Eric Landon is a Danish-American Danish pottery designer and co-founder of his brother Tortus Copenhagen studio. This is the place to help him unleash his creative mind of exquisite and diverse pottery works in both shapes and colors. In addition, this studio regularly organizes art exhibitions with a series of works by the Eric brothers and sisters, workshops to share pottery industry with people who have the same passion and of course. is to have a product business for anyone interested.
Eric Landon is an experienced ceramic artist who now owns a separate studio in Denmark to display his works, and also share his experience with other like-minded people.
In addition, Eric also regularly travels around the world and personally holds workshops abroad for his craft skills. Here, he often shares about the steps of making pottery from the idea-making process, to techniques to avoid crushing the clay. Such workshops often stop at the complete shaping step, but can not be put in the furnace to produce the final product.
This means that Eric, like the students, will not be able to bring his products home after every workshop, because they are still wet clay and can be crushed at any time in the process. submission process. So, our designer guy came up with the idea to destroy them in the most unique and creative ways, mostly for fun.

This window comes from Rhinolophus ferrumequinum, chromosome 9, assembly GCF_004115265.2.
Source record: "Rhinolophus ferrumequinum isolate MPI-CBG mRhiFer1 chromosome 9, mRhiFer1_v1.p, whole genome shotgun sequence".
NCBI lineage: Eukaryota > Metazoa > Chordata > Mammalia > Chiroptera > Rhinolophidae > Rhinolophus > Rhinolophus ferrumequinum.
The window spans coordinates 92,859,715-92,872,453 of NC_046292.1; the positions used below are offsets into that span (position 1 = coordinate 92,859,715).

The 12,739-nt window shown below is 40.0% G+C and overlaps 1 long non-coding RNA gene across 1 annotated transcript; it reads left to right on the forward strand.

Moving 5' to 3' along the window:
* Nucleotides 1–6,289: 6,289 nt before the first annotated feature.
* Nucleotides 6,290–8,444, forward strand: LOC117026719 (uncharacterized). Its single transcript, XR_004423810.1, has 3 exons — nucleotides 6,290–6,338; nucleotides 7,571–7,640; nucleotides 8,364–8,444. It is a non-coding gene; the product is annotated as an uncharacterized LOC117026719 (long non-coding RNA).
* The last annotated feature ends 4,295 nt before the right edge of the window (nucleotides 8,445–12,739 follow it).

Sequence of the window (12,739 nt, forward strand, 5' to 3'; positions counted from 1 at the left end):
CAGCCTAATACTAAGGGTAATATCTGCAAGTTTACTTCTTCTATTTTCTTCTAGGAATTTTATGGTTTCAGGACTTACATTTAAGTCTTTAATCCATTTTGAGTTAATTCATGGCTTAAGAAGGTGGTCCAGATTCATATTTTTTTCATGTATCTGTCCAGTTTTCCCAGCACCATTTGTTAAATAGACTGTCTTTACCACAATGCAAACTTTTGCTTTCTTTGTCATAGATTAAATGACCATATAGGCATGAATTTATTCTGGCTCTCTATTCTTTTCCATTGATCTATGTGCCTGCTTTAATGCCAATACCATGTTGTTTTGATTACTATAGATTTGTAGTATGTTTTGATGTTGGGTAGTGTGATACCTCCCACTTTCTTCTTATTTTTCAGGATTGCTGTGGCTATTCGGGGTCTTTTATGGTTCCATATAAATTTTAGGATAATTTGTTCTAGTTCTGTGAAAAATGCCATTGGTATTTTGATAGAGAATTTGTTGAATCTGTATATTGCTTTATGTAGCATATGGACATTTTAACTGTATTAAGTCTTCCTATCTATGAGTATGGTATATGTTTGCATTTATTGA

Unable to bring the products made in the workshop class home, Eric decided to demolish them in creative and very eye-catching ways.
Sometimes he uses a string to cut his clay pot and his students, sometimes using his fingers to deflect it to the extreme. Whenever he was in high spirits, he suddenly used his hands, or even used his mouth to squeeze or smash them.
For an artist, every work they create has a certain value, causing them to lift like eggs and absolutely do not allow any problems to happen to them. However, Eric argues that destroying unfinished pottery in his workshops has a positive effect, as if it were a professional psychological measure. This method gives him a sense of relief, like when we’re willing to let go of the small but important things for ourselves.
According to the Insider